At the central or fixed-end location 16, as shown in FIG. 3, a somewhat similar arrangement of components is provided with a computer 30 operating through a conventional voice or pc telephony card 27 (similar to the voice card 23) for interfacing with the local telephone system during voice transmission and a modem 28 (similar to the modem 24) for interfacing with the telephone system during the transmission and reception of data files and packets. A conventional telephone interface arrangement or switchboard 32 is also provided which will be equipped to handle simultaneous calls from all of the mobile phones being tested, and which switchboard is linked in the customary manner to the local public telephone network for receiving and transmitting calls.
The various wireless network telephones to be used in the aforedescribed system are purchased through authorized retail channels and are then integrated without modification into the automated test apparatus as previously pointed out. Clocks within the CPU at the mobile end 10 and fixed-end 16 are synchronized so that the transmission of information therebetween can be appropriately automatically correlated. The GPS receiver 26 at the mobile end 10 (FIG. 2) is set to provide updated vehicle geographic location (latitude, longitude) information as well as vehicle speed information at fixed time intervals (about every four seconds at present) which will be maintained in a separate file and then input into the system during the analysis of the accumulated data so that each individual data segment or voice transmission segment can be accurately tagged as to the particular vehicle location and speed.
The testing process of the present invention is computer controlled and consists of a series of calls each of which can be originated from either the fixed-end 16 or the mobile end 10 in a preselected sequence. Each call will consist of an alternating transmission and reception of information (voice or data), and both the sequencing and the content of each call will be identified for each of the network services A-D being tested. It is an important feature of the present invention that each of these calls is initiated on each of the wireless networks under test at exactly the same time; thereafter, the progress of each individual call is separately monitored and clocked so that the results thereof can be compared. While the calls may vary in duration, they are typically of about two minutes in length. The calls may consist of a voice recording, wherein the calling end randomly picks a sentence from a predetermined vocabulary of sentences with such vocabulary consisting of prerecorded sentences spoken by a variety of speakers and taken from an industry standard such as the diagnostic acceptability measure (DAM) or Harvard sentence sets. Also standard digital data transmission in files or packets may be utilized as a separate call consisting only of the transmission of data. The calls are placed throughout the region of interest at all times of the day with, in a typical testing sequence, about five calls being placed per square mile within the area to be tested. The calls can be originated from either the mobile end or the fixed end, and it is important that both options be used in order to fully test the mobile telephone's capabilities.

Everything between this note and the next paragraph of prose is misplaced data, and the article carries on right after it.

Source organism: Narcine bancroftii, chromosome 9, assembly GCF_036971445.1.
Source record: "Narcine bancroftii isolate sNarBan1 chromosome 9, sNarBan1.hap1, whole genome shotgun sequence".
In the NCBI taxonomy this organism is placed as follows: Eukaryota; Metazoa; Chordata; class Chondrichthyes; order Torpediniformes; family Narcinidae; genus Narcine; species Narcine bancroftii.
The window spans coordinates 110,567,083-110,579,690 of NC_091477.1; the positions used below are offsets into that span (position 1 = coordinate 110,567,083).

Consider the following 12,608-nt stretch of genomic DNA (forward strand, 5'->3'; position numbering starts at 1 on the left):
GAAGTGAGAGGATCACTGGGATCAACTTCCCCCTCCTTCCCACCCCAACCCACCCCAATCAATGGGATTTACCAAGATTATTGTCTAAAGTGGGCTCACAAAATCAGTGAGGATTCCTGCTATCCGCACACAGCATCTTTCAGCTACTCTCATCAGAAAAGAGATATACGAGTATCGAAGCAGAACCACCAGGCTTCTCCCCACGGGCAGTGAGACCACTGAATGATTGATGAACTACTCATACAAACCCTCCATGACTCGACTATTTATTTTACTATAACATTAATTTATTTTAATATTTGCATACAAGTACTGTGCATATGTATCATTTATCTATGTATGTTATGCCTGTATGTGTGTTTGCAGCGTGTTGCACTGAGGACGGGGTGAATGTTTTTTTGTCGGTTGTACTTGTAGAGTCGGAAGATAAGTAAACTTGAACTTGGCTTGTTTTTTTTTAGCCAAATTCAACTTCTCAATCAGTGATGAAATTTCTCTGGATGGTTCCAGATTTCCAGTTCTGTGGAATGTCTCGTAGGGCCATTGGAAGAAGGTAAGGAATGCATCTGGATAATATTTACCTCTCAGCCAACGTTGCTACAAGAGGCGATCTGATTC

Flow charts indicating the programming for the computers 20, 30 at the mobile end 10 and fixed end 16, respectively, are shown in FIGS. 5-9. Thus, with reference to FIG. 5, upon the random initiation of a call at the mobile end 10, the mobile end computer 20 will immediately initiate the record location process (see FIG. 8), i.e., initiate its clock and the GPS receiver 26 to continuously update the vehicle location and speed information at regular intervals. If the initiation of a call is at the fixed end 16, the record location process will be initiated at the mobile end immediately upon the reception of the first message on one of its phones 12. Each computer 20, 30 then determines from the source of the call initiation signal (self-initiated or call response) whether it is the calling end or the called end, and the sequence of steps as set forth in FIGS. 6 and 7, respectively, is then put into operation.